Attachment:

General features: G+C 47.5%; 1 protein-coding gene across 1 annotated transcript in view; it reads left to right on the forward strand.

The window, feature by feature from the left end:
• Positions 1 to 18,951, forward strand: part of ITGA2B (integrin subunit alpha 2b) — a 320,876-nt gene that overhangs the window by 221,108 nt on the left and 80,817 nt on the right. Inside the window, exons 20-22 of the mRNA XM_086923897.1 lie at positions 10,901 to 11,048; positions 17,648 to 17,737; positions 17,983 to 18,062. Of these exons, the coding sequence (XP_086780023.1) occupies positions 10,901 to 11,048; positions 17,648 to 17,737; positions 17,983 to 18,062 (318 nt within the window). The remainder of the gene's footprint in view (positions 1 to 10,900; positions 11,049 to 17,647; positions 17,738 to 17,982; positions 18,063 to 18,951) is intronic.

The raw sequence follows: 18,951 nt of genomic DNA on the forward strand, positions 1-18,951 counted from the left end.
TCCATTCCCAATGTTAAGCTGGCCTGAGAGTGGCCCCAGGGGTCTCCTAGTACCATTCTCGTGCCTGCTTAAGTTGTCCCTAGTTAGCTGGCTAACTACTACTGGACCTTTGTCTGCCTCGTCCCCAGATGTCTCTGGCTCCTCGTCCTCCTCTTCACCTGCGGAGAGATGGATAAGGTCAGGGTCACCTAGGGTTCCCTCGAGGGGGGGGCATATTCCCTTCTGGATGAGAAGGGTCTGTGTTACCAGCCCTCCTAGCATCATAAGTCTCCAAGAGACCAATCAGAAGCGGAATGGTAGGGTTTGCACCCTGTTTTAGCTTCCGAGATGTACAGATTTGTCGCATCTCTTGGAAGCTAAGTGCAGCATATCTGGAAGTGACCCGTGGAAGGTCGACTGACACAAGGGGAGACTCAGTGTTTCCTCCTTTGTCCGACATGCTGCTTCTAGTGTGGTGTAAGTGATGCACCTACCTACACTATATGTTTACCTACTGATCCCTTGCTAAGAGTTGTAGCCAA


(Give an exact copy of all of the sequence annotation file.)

General features: G+C 47.5%; 1 protein-coding gene across 1 annotated transcript in view; it reads left to right on the forward strand.

The window, feature by feature from the left end:
• Positions 1 to 18,951, forward strand: part of ITGA2B (integrin subunit alpha 2b) — a 320,876-nt gene that overhangs the window by 221,108 nt on the left and 80,817 nt on the right. Inside the window, exons 20-22 of the mRNA XM_086923897.1 lie at positions 10,901 to 11,048; positions 17,648 to 17,737; positions 17,983 to 18,062. Of these exons, the coding sequence (XP_086780023.1) occupies positions 10,901 to 11,048; positions 17,648 to 17,737; positions 17,983 to 18,062 (318 nt within the window). The remainder of the gene's footprint in view (positions 1 to 10,900; positions 11,049 to 17,647; positions 17,738 to 17,982; positions 18,063 to 18,951) is intronic.

The raw sequence follows: 18,951 nt of genomic DNA on the forward strand, positions 1-18,951 counted from the left end.
TCCATTCCCAATGTTAAGCTGGCCTGAGAGTGGCCCCAGGGGTCTCCTAGTACCATTCTCGTGCCTGCTTAAGTTGTCCCTAGTTAGCTGGCTAACTACTACTGGACCTTTGTCTGCCTCGTCCCCAGATGTCTCTGGCTCCTCGTCCTCCTCTTCACCTGCGGAGAGATGGATAAGGTCAGGGTCACCTAGGGTTCCCTCGAGGGGGGGGCATATTCCCTTCTGGATGAGAAGGGTCTGTGTTACCAGCCCTCCTAGCATCATAAGTCTCCAAGAGACCAATCAGAAGCGGAATGGTAGGGTTTGCACCCTGTTTTAGCTTCCGAGATGTACAGATTTGTCGCATCTCTTGGAAGCTAAGTGCAGCATATCTGGAAGTGACCCGTGGAAGGTCGACTGACACAAGGGGAGACTCAGTGTTTCCTCCTTTGTCCGACATGCTGCTTCTAGTGTGGTGTAAGTGATGCACCTACCTACACTATATGTTTACCTACTGATCCCTTGCTAAGAGTTGTAGCCAA